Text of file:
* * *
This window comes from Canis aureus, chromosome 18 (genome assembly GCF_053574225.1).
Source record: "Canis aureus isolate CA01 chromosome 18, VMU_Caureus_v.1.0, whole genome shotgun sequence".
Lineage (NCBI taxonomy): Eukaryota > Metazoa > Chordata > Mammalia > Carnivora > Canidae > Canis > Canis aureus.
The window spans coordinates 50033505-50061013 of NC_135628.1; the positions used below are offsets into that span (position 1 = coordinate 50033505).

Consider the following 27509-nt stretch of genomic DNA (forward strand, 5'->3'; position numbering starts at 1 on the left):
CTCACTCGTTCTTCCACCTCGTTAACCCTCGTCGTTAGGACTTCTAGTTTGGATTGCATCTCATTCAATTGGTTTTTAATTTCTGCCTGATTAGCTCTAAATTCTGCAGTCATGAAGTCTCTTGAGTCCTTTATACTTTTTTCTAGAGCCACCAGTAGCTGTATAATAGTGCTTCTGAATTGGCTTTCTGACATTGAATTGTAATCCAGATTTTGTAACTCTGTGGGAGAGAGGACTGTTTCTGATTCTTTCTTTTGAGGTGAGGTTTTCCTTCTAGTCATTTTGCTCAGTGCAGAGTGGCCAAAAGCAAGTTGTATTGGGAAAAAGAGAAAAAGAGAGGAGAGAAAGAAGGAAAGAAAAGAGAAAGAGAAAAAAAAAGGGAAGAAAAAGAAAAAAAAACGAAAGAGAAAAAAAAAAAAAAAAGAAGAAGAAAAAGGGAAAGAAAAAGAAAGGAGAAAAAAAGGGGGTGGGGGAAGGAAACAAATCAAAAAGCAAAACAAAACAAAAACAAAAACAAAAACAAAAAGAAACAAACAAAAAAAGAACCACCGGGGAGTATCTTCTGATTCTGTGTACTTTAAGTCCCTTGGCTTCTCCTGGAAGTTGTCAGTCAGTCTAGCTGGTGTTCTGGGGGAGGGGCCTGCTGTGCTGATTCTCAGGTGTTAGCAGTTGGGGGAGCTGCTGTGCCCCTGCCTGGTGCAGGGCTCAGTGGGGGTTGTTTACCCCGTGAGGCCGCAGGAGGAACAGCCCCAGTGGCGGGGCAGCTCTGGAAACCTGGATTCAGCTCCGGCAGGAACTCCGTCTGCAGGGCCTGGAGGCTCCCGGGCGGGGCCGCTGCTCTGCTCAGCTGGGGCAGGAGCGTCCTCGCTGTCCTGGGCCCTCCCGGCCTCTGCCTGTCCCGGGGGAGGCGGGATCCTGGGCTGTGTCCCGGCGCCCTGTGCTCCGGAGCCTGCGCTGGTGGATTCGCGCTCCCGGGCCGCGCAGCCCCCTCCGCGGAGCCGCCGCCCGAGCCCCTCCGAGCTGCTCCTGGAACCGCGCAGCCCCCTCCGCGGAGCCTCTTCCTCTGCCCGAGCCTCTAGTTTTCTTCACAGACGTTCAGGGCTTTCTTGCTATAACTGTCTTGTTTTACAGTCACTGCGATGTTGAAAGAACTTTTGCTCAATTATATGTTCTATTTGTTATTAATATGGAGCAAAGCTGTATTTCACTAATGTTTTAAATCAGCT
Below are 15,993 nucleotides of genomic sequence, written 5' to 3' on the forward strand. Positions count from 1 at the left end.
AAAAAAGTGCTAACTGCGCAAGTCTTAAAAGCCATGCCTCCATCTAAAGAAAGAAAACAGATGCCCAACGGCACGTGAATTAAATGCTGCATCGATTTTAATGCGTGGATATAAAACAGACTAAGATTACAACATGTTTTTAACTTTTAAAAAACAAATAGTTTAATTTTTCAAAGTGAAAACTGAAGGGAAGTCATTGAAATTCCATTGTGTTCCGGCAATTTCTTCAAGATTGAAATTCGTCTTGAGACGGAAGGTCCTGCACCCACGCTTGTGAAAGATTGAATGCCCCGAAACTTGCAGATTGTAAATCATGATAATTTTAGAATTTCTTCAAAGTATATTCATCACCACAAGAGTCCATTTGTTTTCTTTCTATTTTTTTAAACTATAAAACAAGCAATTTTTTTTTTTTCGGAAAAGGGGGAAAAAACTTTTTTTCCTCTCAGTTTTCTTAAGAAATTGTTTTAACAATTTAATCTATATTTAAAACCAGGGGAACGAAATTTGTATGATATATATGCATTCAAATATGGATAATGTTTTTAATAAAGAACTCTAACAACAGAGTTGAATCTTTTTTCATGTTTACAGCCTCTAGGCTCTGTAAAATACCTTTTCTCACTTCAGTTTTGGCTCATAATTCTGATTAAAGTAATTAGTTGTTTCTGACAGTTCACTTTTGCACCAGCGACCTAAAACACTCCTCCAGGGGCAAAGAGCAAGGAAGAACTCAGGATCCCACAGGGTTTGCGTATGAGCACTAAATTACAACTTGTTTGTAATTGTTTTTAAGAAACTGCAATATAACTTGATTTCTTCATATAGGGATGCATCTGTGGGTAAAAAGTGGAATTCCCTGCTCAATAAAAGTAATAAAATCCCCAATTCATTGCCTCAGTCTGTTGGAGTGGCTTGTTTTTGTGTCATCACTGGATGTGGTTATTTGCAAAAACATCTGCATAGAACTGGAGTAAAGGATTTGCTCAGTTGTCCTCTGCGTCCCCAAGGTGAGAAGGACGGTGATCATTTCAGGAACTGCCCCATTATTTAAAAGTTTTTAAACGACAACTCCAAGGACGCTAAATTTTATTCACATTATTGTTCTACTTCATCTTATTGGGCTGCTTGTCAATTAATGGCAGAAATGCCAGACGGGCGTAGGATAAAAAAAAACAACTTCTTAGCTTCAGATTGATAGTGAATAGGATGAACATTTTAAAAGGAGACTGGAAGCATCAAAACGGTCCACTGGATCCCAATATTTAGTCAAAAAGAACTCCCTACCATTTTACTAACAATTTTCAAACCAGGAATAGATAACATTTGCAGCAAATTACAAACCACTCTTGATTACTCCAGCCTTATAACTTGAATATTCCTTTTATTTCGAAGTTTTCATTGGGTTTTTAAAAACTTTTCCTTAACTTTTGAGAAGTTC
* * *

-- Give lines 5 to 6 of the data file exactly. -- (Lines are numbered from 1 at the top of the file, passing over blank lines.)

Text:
Consider the following 27509-nt stretch of genomic DNA (forward strand, 5'->3'; position numbering starts at 1 on the left):
CTCACTCGTTCTTCCACCTCGTTAACCCTCGTCGTTAGGACTTCTAGTTTGGATTGCATCTCATTCAATTGGTTTTTAATTTCTGCCTGATTAGCTCTAAATTCTGCAGTCATGAAGTCTCTTGAGTCCTTTATACTTTTTTCTAGAGCCACCAGTAGCTGTATAATAGTGCTTCTGAATTGGCTTTCTGACATTGAATTGTAATCCAGATTTTGTAACTCTGTGGGAGAGAGGACTGTTTCTGATTCTTTCTTTTGAGGTGAGGTTTTCCTTCTAGTCATTTTGCTCAGTGCAGAGTGGCCAAAAGCAAGTTGTATTGGGAAAAAGAGAAAAAGAGAGGAGAGAAAGAAGGAAAGAAAAGAGAAAGAGAAAAAAAAAGGGAAGAAAAAGAAAAAAAAACGAAAGAGAAAAAAAAAAAAAAAAGAAGAAGAAAAAGGGAAAGAAAAAGAAAGGAGAAAAAAAGGGGGTGGGGGAAGGAAACAAATCAAAAAGCAAAACAAAACAAAAACAAAAACAAAAACAAAAAGAAACAAACAAAAAAAGAACCACCGGGGAGTATCTTCTGATTCTGTGTACTTTAAGTCCCTTGGCTTCTCCTGGAAGTTGTCAGTCAGTCTAGCTGGTGTTCTGGGGGAGGGGCCTGCTGTGCTGATTCTCAGGTGTTAGCAGTTGGGGGAGCTGCTGTGCCCCTGCCTGGTGCAGGGCTCAGTGGGGGTTGTTTACCCCGTGAGGCCGCAGGAGGAACAGCCCCAGTGGCGGGGCAGCTCTGGAAACCTGGATTCAGCTCCGGCAGGAACTCCGTCTGCAGGGCCTGGAGGCTCCCGGGCGGGGCCGCTGCTCTGCTCAGCTGGGGCAGGAGCGTCCTCGCTGTCCTGGGCCCTCCCGGCCTCTGCCTGTCCCGGGGGAGGCGGGATCCTGGGCTGTGTCCCGGCGCCCTGTGCTCCGGAGCCTGCGCTGGTGGATTCGCGCTCCCGGGCCGCGCAGCCCCCTCCGCGGAGCCGCCGCCCGAGCCCCTCCGAGCTGCTCCTGGAACCGCGCAGCCCCCTCCGCGGAGCCTCTTCCTCTGCCCGAGCCTCTAGTTTTCTTCACAGACGTTCAGGGCTTTCTTGCTATAACTGTCTTGTTTTACAGTCACTGCGATGTTGAAAGAACTTTTGCTCAATTATATGTTCTATTTGTTATTAATATGGAGCAAAGCTGTATTTCACTAATGTTTTAAATCAGCT